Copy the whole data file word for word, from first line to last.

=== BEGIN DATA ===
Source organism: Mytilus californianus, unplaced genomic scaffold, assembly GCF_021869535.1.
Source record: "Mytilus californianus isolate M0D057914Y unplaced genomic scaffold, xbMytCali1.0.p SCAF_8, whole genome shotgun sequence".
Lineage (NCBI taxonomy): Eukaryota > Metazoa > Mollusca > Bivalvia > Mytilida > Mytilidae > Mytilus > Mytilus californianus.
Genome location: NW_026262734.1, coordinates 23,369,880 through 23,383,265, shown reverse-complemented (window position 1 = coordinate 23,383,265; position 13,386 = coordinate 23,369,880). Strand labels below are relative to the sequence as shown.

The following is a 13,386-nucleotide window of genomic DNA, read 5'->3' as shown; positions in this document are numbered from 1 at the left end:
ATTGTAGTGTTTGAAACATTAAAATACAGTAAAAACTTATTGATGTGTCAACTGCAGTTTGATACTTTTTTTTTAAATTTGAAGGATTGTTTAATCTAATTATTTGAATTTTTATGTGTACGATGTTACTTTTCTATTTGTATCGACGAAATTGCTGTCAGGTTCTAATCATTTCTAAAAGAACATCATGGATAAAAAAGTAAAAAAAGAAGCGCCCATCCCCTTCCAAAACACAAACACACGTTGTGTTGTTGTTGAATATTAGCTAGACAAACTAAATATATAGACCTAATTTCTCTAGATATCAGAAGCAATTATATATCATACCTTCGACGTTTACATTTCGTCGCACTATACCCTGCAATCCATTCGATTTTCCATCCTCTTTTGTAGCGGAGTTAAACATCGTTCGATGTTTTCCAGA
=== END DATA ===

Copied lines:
Source organism: Mytilus californianus, unplaced genomic scaffold, assembly GCF_021869535.1.
Source record: "Mytilus californianus isolate M0D057914Y unplaced genomic scaffold, xbMytCali1.0.p SCAF_8, whole genome shotgun sequence".
Lineage (NCBI taxonomy): Eukaryota > Metazoa > Mollusca > Bivalvia > Mytilida > Mytilidae > Mytilus > Mytilus californianus.
Genome location: NW_026262734.1, coordinates 23,369,880 through 23,383,265, shown reverse-complemented (window position 1 = coordinate 23,383,265; position 13,386 = coordinate 23,369,880). Strand labels below are relative to the sequence as shown.

The following is a 13,386-nucleotide window of genomic DNA, read 5'->3' as shown; positions in this document are numbered from 1 at the left end:
ATTGTAGTGTTTGAAACATTAAAATACAGTAAAAACTTATTGATGTGTCAACTGCAGTTTGATACTTTTTTTTTAAATTTGAAGGATTGTTTAATCTAATTATTTGAATTTTTATGTGTACGATGTTACTTTTCTATTTGTATCGACGAAATTGCTGTCAGGTTCTAATCATTTCTAAAAGAACATCATGGATAAAAAAGTAAAAAAAGAAGCGCCCATCCCCTTCCAAAACACAAACACACGTTGTGTTGTTGTTGAATATTAGCTAGACAAACTAAATATATAGACCTAATTTCTCTAGATATCAGAAGCAATTATATATCATACCTTCGACGTTTACATTTCGTCGCACTATACCCTGCAATCCATTCGATTTTCCATCCTCTTTTGTAGCGGAGTTAAACATCGTTCGATGTTTTCCAGA